Issue 17 December 2001
The sweet side of life
There are four basic tastes…so we are told. Any other taste is a mere combination of these four. Which four? Bitter, sweet, sour and salty. However, a fifth taste – of Asian heritage – is seeping into the Western World and gaining fast recognition: the umami (oo-mom-ee) taste. A taste qualified as meaty or savoury. All these tastes are recognised as such thanks to specific taste receptors and our brain. Some tastes are proteins and are already used in the industry as natural sweeteners, for example. Among such taste proteins, there is one in particular – miraculin – which lacks taste completely when absorbed on its own but has the power of modifying a disagreeable taste into a pleasant one.
Miraculin is a rogue. Here is a protein which manages not only to shield a sour taste but also to make you believe that what you are eating or drinking is actually sweet! It is a 190 amino-acid glycoprotein and known as a super sweetener. Indeed, purified miraculin contains almost 14% sugar: glucosamine, mannose, galactose, xylose and fucose. It is found in the pulp of the fruit of the miracle berry, otherwise known as Richadella dulcifica or Synsepalum dulcificum, an evergreen shrub native to tropical West Africa.
The red fruit bears a single olive-shaped seed, is about 2 to 3 cm long, and is quite tasteless. But coat your tongue with the pulp of this fruit and you can swallow a litre of vinegar followed by a kilo of lemons without a wince. And the effect can last up to two hours. You will not be spared the consequences of so much sourness though and crops of ulcers will flourish. Anyway, who wants to drink vinegar and eat lemons? The issue is that the consumption of a miracle berry will modify a sour taste into a sweet taste. It is something the West Africans have long known and for years they have been using it in food and beverages to suppress sourness.
Richadella dulcifica and its red berries.
Courtesy of Ken Love
The protein itself was extracted in the 1960s and named miraculin after its miraculous powers. To understand how it works, you need to know the anatomy of a tongue. Our tongue – like all mammal tongues – is coated with papillae of different shapes and sizes. Within each papilla is wedged a taste bud, itself a haven for 50 to 100 taste receptor cells. These receptor cells bear taste receptors on their membrane that open ion channels once activated, which in turn transmit a taste message to the brain. Each taste has its receptor, i.e. a salty taste will activate the salty receptor and elicit a salty taste. So how does miraculin – which has no taste – elicit a sweet taste when it is, in effect, a sour one? Well…it tricks the brain by fooling the sweet taste receptor.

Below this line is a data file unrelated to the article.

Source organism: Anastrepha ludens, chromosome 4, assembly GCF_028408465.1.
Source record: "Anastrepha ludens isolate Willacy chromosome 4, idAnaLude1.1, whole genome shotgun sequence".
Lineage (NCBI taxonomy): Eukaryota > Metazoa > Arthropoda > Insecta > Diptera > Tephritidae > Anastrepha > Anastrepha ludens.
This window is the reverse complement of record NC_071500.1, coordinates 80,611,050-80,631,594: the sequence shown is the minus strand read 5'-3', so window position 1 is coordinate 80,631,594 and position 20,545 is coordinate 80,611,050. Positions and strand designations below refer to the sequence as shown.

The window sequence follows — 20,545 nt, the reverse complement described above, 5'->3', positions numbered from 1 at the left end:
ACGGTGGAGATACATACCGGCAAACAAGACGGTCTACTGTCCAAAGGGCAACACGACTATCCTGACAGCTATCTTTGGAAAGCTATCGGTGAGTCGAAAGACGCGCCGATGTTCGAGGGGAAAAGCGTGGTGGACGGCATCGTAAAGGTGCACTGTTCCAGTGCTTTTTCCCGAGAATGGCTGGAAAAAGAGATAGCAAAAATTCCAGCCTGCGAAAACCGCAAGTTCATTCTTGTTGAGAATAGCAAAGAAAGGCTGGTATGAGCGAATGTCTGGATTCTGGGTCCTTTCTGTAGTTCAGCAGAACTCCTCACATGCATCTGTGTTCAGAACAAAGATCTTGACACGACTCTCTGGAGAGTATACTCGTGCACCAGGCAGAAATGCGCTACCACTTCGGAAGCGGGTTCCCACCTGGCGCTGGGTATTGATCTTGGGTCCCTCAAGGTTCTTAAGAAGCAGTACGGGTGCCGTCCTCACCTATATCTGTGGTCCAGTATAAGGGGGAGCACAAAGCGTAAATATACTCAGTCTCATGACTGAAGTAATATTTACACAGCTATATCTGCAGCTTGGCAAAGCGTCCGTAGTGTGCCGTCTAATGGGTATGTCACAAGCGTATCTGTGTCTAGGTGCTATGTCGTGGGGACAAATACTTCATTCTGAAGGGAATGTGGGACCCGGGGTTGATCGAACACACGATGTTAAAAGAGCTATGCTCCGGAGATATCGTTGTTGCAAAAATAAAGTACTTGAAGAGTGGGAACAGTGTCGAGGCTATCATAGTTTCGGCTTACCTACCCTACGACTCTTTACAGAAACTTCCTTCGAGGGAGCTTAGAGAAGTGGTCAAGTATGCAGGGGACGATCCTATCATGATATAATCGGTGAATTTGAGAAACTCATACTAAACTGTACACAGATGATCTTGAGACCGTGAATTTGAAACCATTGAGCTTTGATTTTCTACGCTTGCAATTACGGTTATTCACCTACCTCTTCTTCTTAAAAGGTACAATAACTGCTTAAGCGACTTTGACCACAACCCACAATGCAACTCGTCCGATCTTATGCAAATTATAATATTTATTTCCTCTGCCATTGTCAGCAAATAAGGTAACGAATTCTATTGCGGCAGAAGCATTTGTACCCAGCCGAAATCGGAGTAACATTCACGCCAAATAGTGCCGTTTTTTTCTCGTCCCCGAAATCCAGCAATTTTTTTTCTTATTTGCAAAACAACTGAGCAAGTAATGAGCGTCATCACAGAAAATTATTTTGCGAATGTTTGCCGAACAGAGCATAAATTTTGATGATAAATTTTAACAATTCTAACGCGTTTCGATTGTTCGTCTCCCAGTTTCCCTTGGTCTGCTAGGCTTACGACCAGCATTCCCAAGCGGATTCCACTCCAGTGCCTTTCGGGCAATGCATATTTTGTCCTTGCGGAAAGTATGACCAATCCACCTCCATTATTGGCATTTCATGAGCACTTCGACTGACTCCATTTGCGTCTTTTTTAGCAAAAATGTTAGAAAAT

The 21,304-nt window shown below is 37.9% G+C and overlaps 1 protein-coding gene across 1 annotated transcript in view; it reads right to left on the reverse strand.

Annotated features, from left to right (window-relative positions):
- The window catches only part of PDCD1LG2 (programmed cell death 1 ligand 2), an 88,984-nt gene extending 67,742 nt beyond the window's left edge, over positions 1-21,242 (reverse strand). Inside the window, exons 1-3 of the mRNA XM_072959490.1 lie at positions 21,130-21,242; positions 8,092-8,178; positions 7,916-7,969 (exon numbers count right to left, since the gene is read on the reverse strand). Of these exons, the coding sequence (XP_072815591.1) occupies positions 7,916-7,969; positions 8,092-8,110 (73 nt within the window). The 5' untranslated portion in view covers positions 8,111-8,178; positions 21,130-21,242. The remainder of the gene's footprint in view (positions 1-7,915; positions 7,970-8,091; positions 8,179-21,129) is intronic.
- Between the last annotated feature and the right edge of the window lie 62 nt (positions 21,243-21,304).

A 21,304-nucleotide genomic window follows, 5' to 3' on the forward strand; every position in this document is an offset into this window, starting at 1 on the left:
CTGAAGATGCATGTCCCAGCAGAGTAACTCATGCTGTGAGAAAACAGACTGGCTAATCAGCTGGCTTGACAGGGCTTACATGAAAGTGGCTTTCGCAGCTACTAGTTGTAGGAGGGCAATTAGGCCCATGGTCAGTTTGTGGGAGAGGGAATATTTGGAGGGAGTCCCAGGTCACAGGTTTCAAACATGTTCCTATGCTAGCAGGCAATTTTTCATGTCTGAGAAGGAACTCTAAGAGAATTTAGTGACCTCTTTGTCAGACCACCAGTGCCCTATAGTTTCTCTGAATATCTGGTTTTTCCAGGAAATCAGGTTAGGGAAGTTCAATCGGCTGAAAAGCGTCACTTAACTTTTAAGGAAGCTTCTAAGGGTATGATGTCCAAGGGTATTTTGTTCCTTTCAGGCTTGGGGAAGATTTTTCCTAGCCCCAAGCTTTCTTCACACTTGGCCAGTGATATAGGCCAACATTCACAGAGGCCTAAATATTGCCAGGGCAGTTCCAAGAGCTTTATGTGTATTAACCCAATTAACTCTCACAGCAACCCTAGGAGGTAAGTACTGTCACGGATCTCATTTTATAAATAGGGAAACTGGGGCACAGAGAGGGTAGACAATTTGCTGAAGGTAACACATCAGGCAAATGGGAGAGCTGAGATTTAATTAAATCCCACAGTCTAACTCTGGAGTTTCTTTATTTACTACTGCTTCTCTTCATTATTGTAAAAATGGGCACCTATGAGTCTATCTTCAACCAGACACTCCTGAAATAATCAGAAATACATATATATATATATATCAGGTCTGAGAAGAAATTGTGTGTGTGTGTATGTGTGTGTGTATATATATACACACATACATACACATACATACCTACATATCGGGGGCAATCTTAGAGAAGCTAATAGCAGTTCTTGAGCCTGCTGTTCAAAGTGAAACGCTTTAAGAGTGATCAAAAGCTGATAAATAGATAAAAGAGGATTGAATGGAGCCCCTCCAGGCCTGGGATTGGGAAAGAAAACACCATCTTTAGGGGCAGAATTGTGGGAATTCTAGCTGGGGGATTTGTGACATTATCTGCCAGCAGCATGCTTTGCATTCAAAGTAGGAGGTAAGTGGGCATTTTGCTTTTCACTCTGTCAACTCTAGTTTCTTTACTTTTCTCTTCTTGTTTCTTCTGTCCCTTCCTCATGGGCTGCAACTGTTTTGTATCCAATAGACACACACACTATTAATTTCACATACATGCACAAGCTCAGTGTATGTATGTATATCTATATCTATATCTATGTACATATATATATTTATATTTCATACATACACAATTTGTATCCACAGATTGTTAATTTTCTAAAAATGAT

A structural model of the sweet-inducing protein and its binding to the sweet receptor has been suggested. Miraculin may bind to sweet receptors although, in the absence of sourness, its active site does not. As a result, there is no sweet taste. However, when sour substances are presented to our tongue, the sweet receptors undergo a conformational change and, in doing so, give miraculin the opportunity to reposition its active site within the sweet receptor. The net result is a strong sweet taste in the mouth. And since miraculin binds particularly firmly to the receptor, the sweet fib can last a maximum of two hours. It is said that the actual taste of the food is kept yet the sourness is warded off. Hence, a slice of lemon would taste like lemon candy.
In a day and age when ‘natural’ substances are seated in the front row, miraculin could well have a bright future by replacing synthetic sweeteners already widely used. Pop a miracle berry into your mouth and the taste of low calorie sour food or beverages becomes bearable. Diabetics could also benefit from the effects of miraculin. The snag is production at the industrial scale. Richadella dulcifica – like so many other plants – is very particular as to the conditions in which it grows. What is more, protein purification directly from the plant is expensive. The expression of miraculin in recombinant hosts is being looked into although – so far – it has not met with much success mainly because it is very difficult to preserve the taste modifying properties of the naturally occurring miraculin protein. To turn a long story sweet can be a sour affair.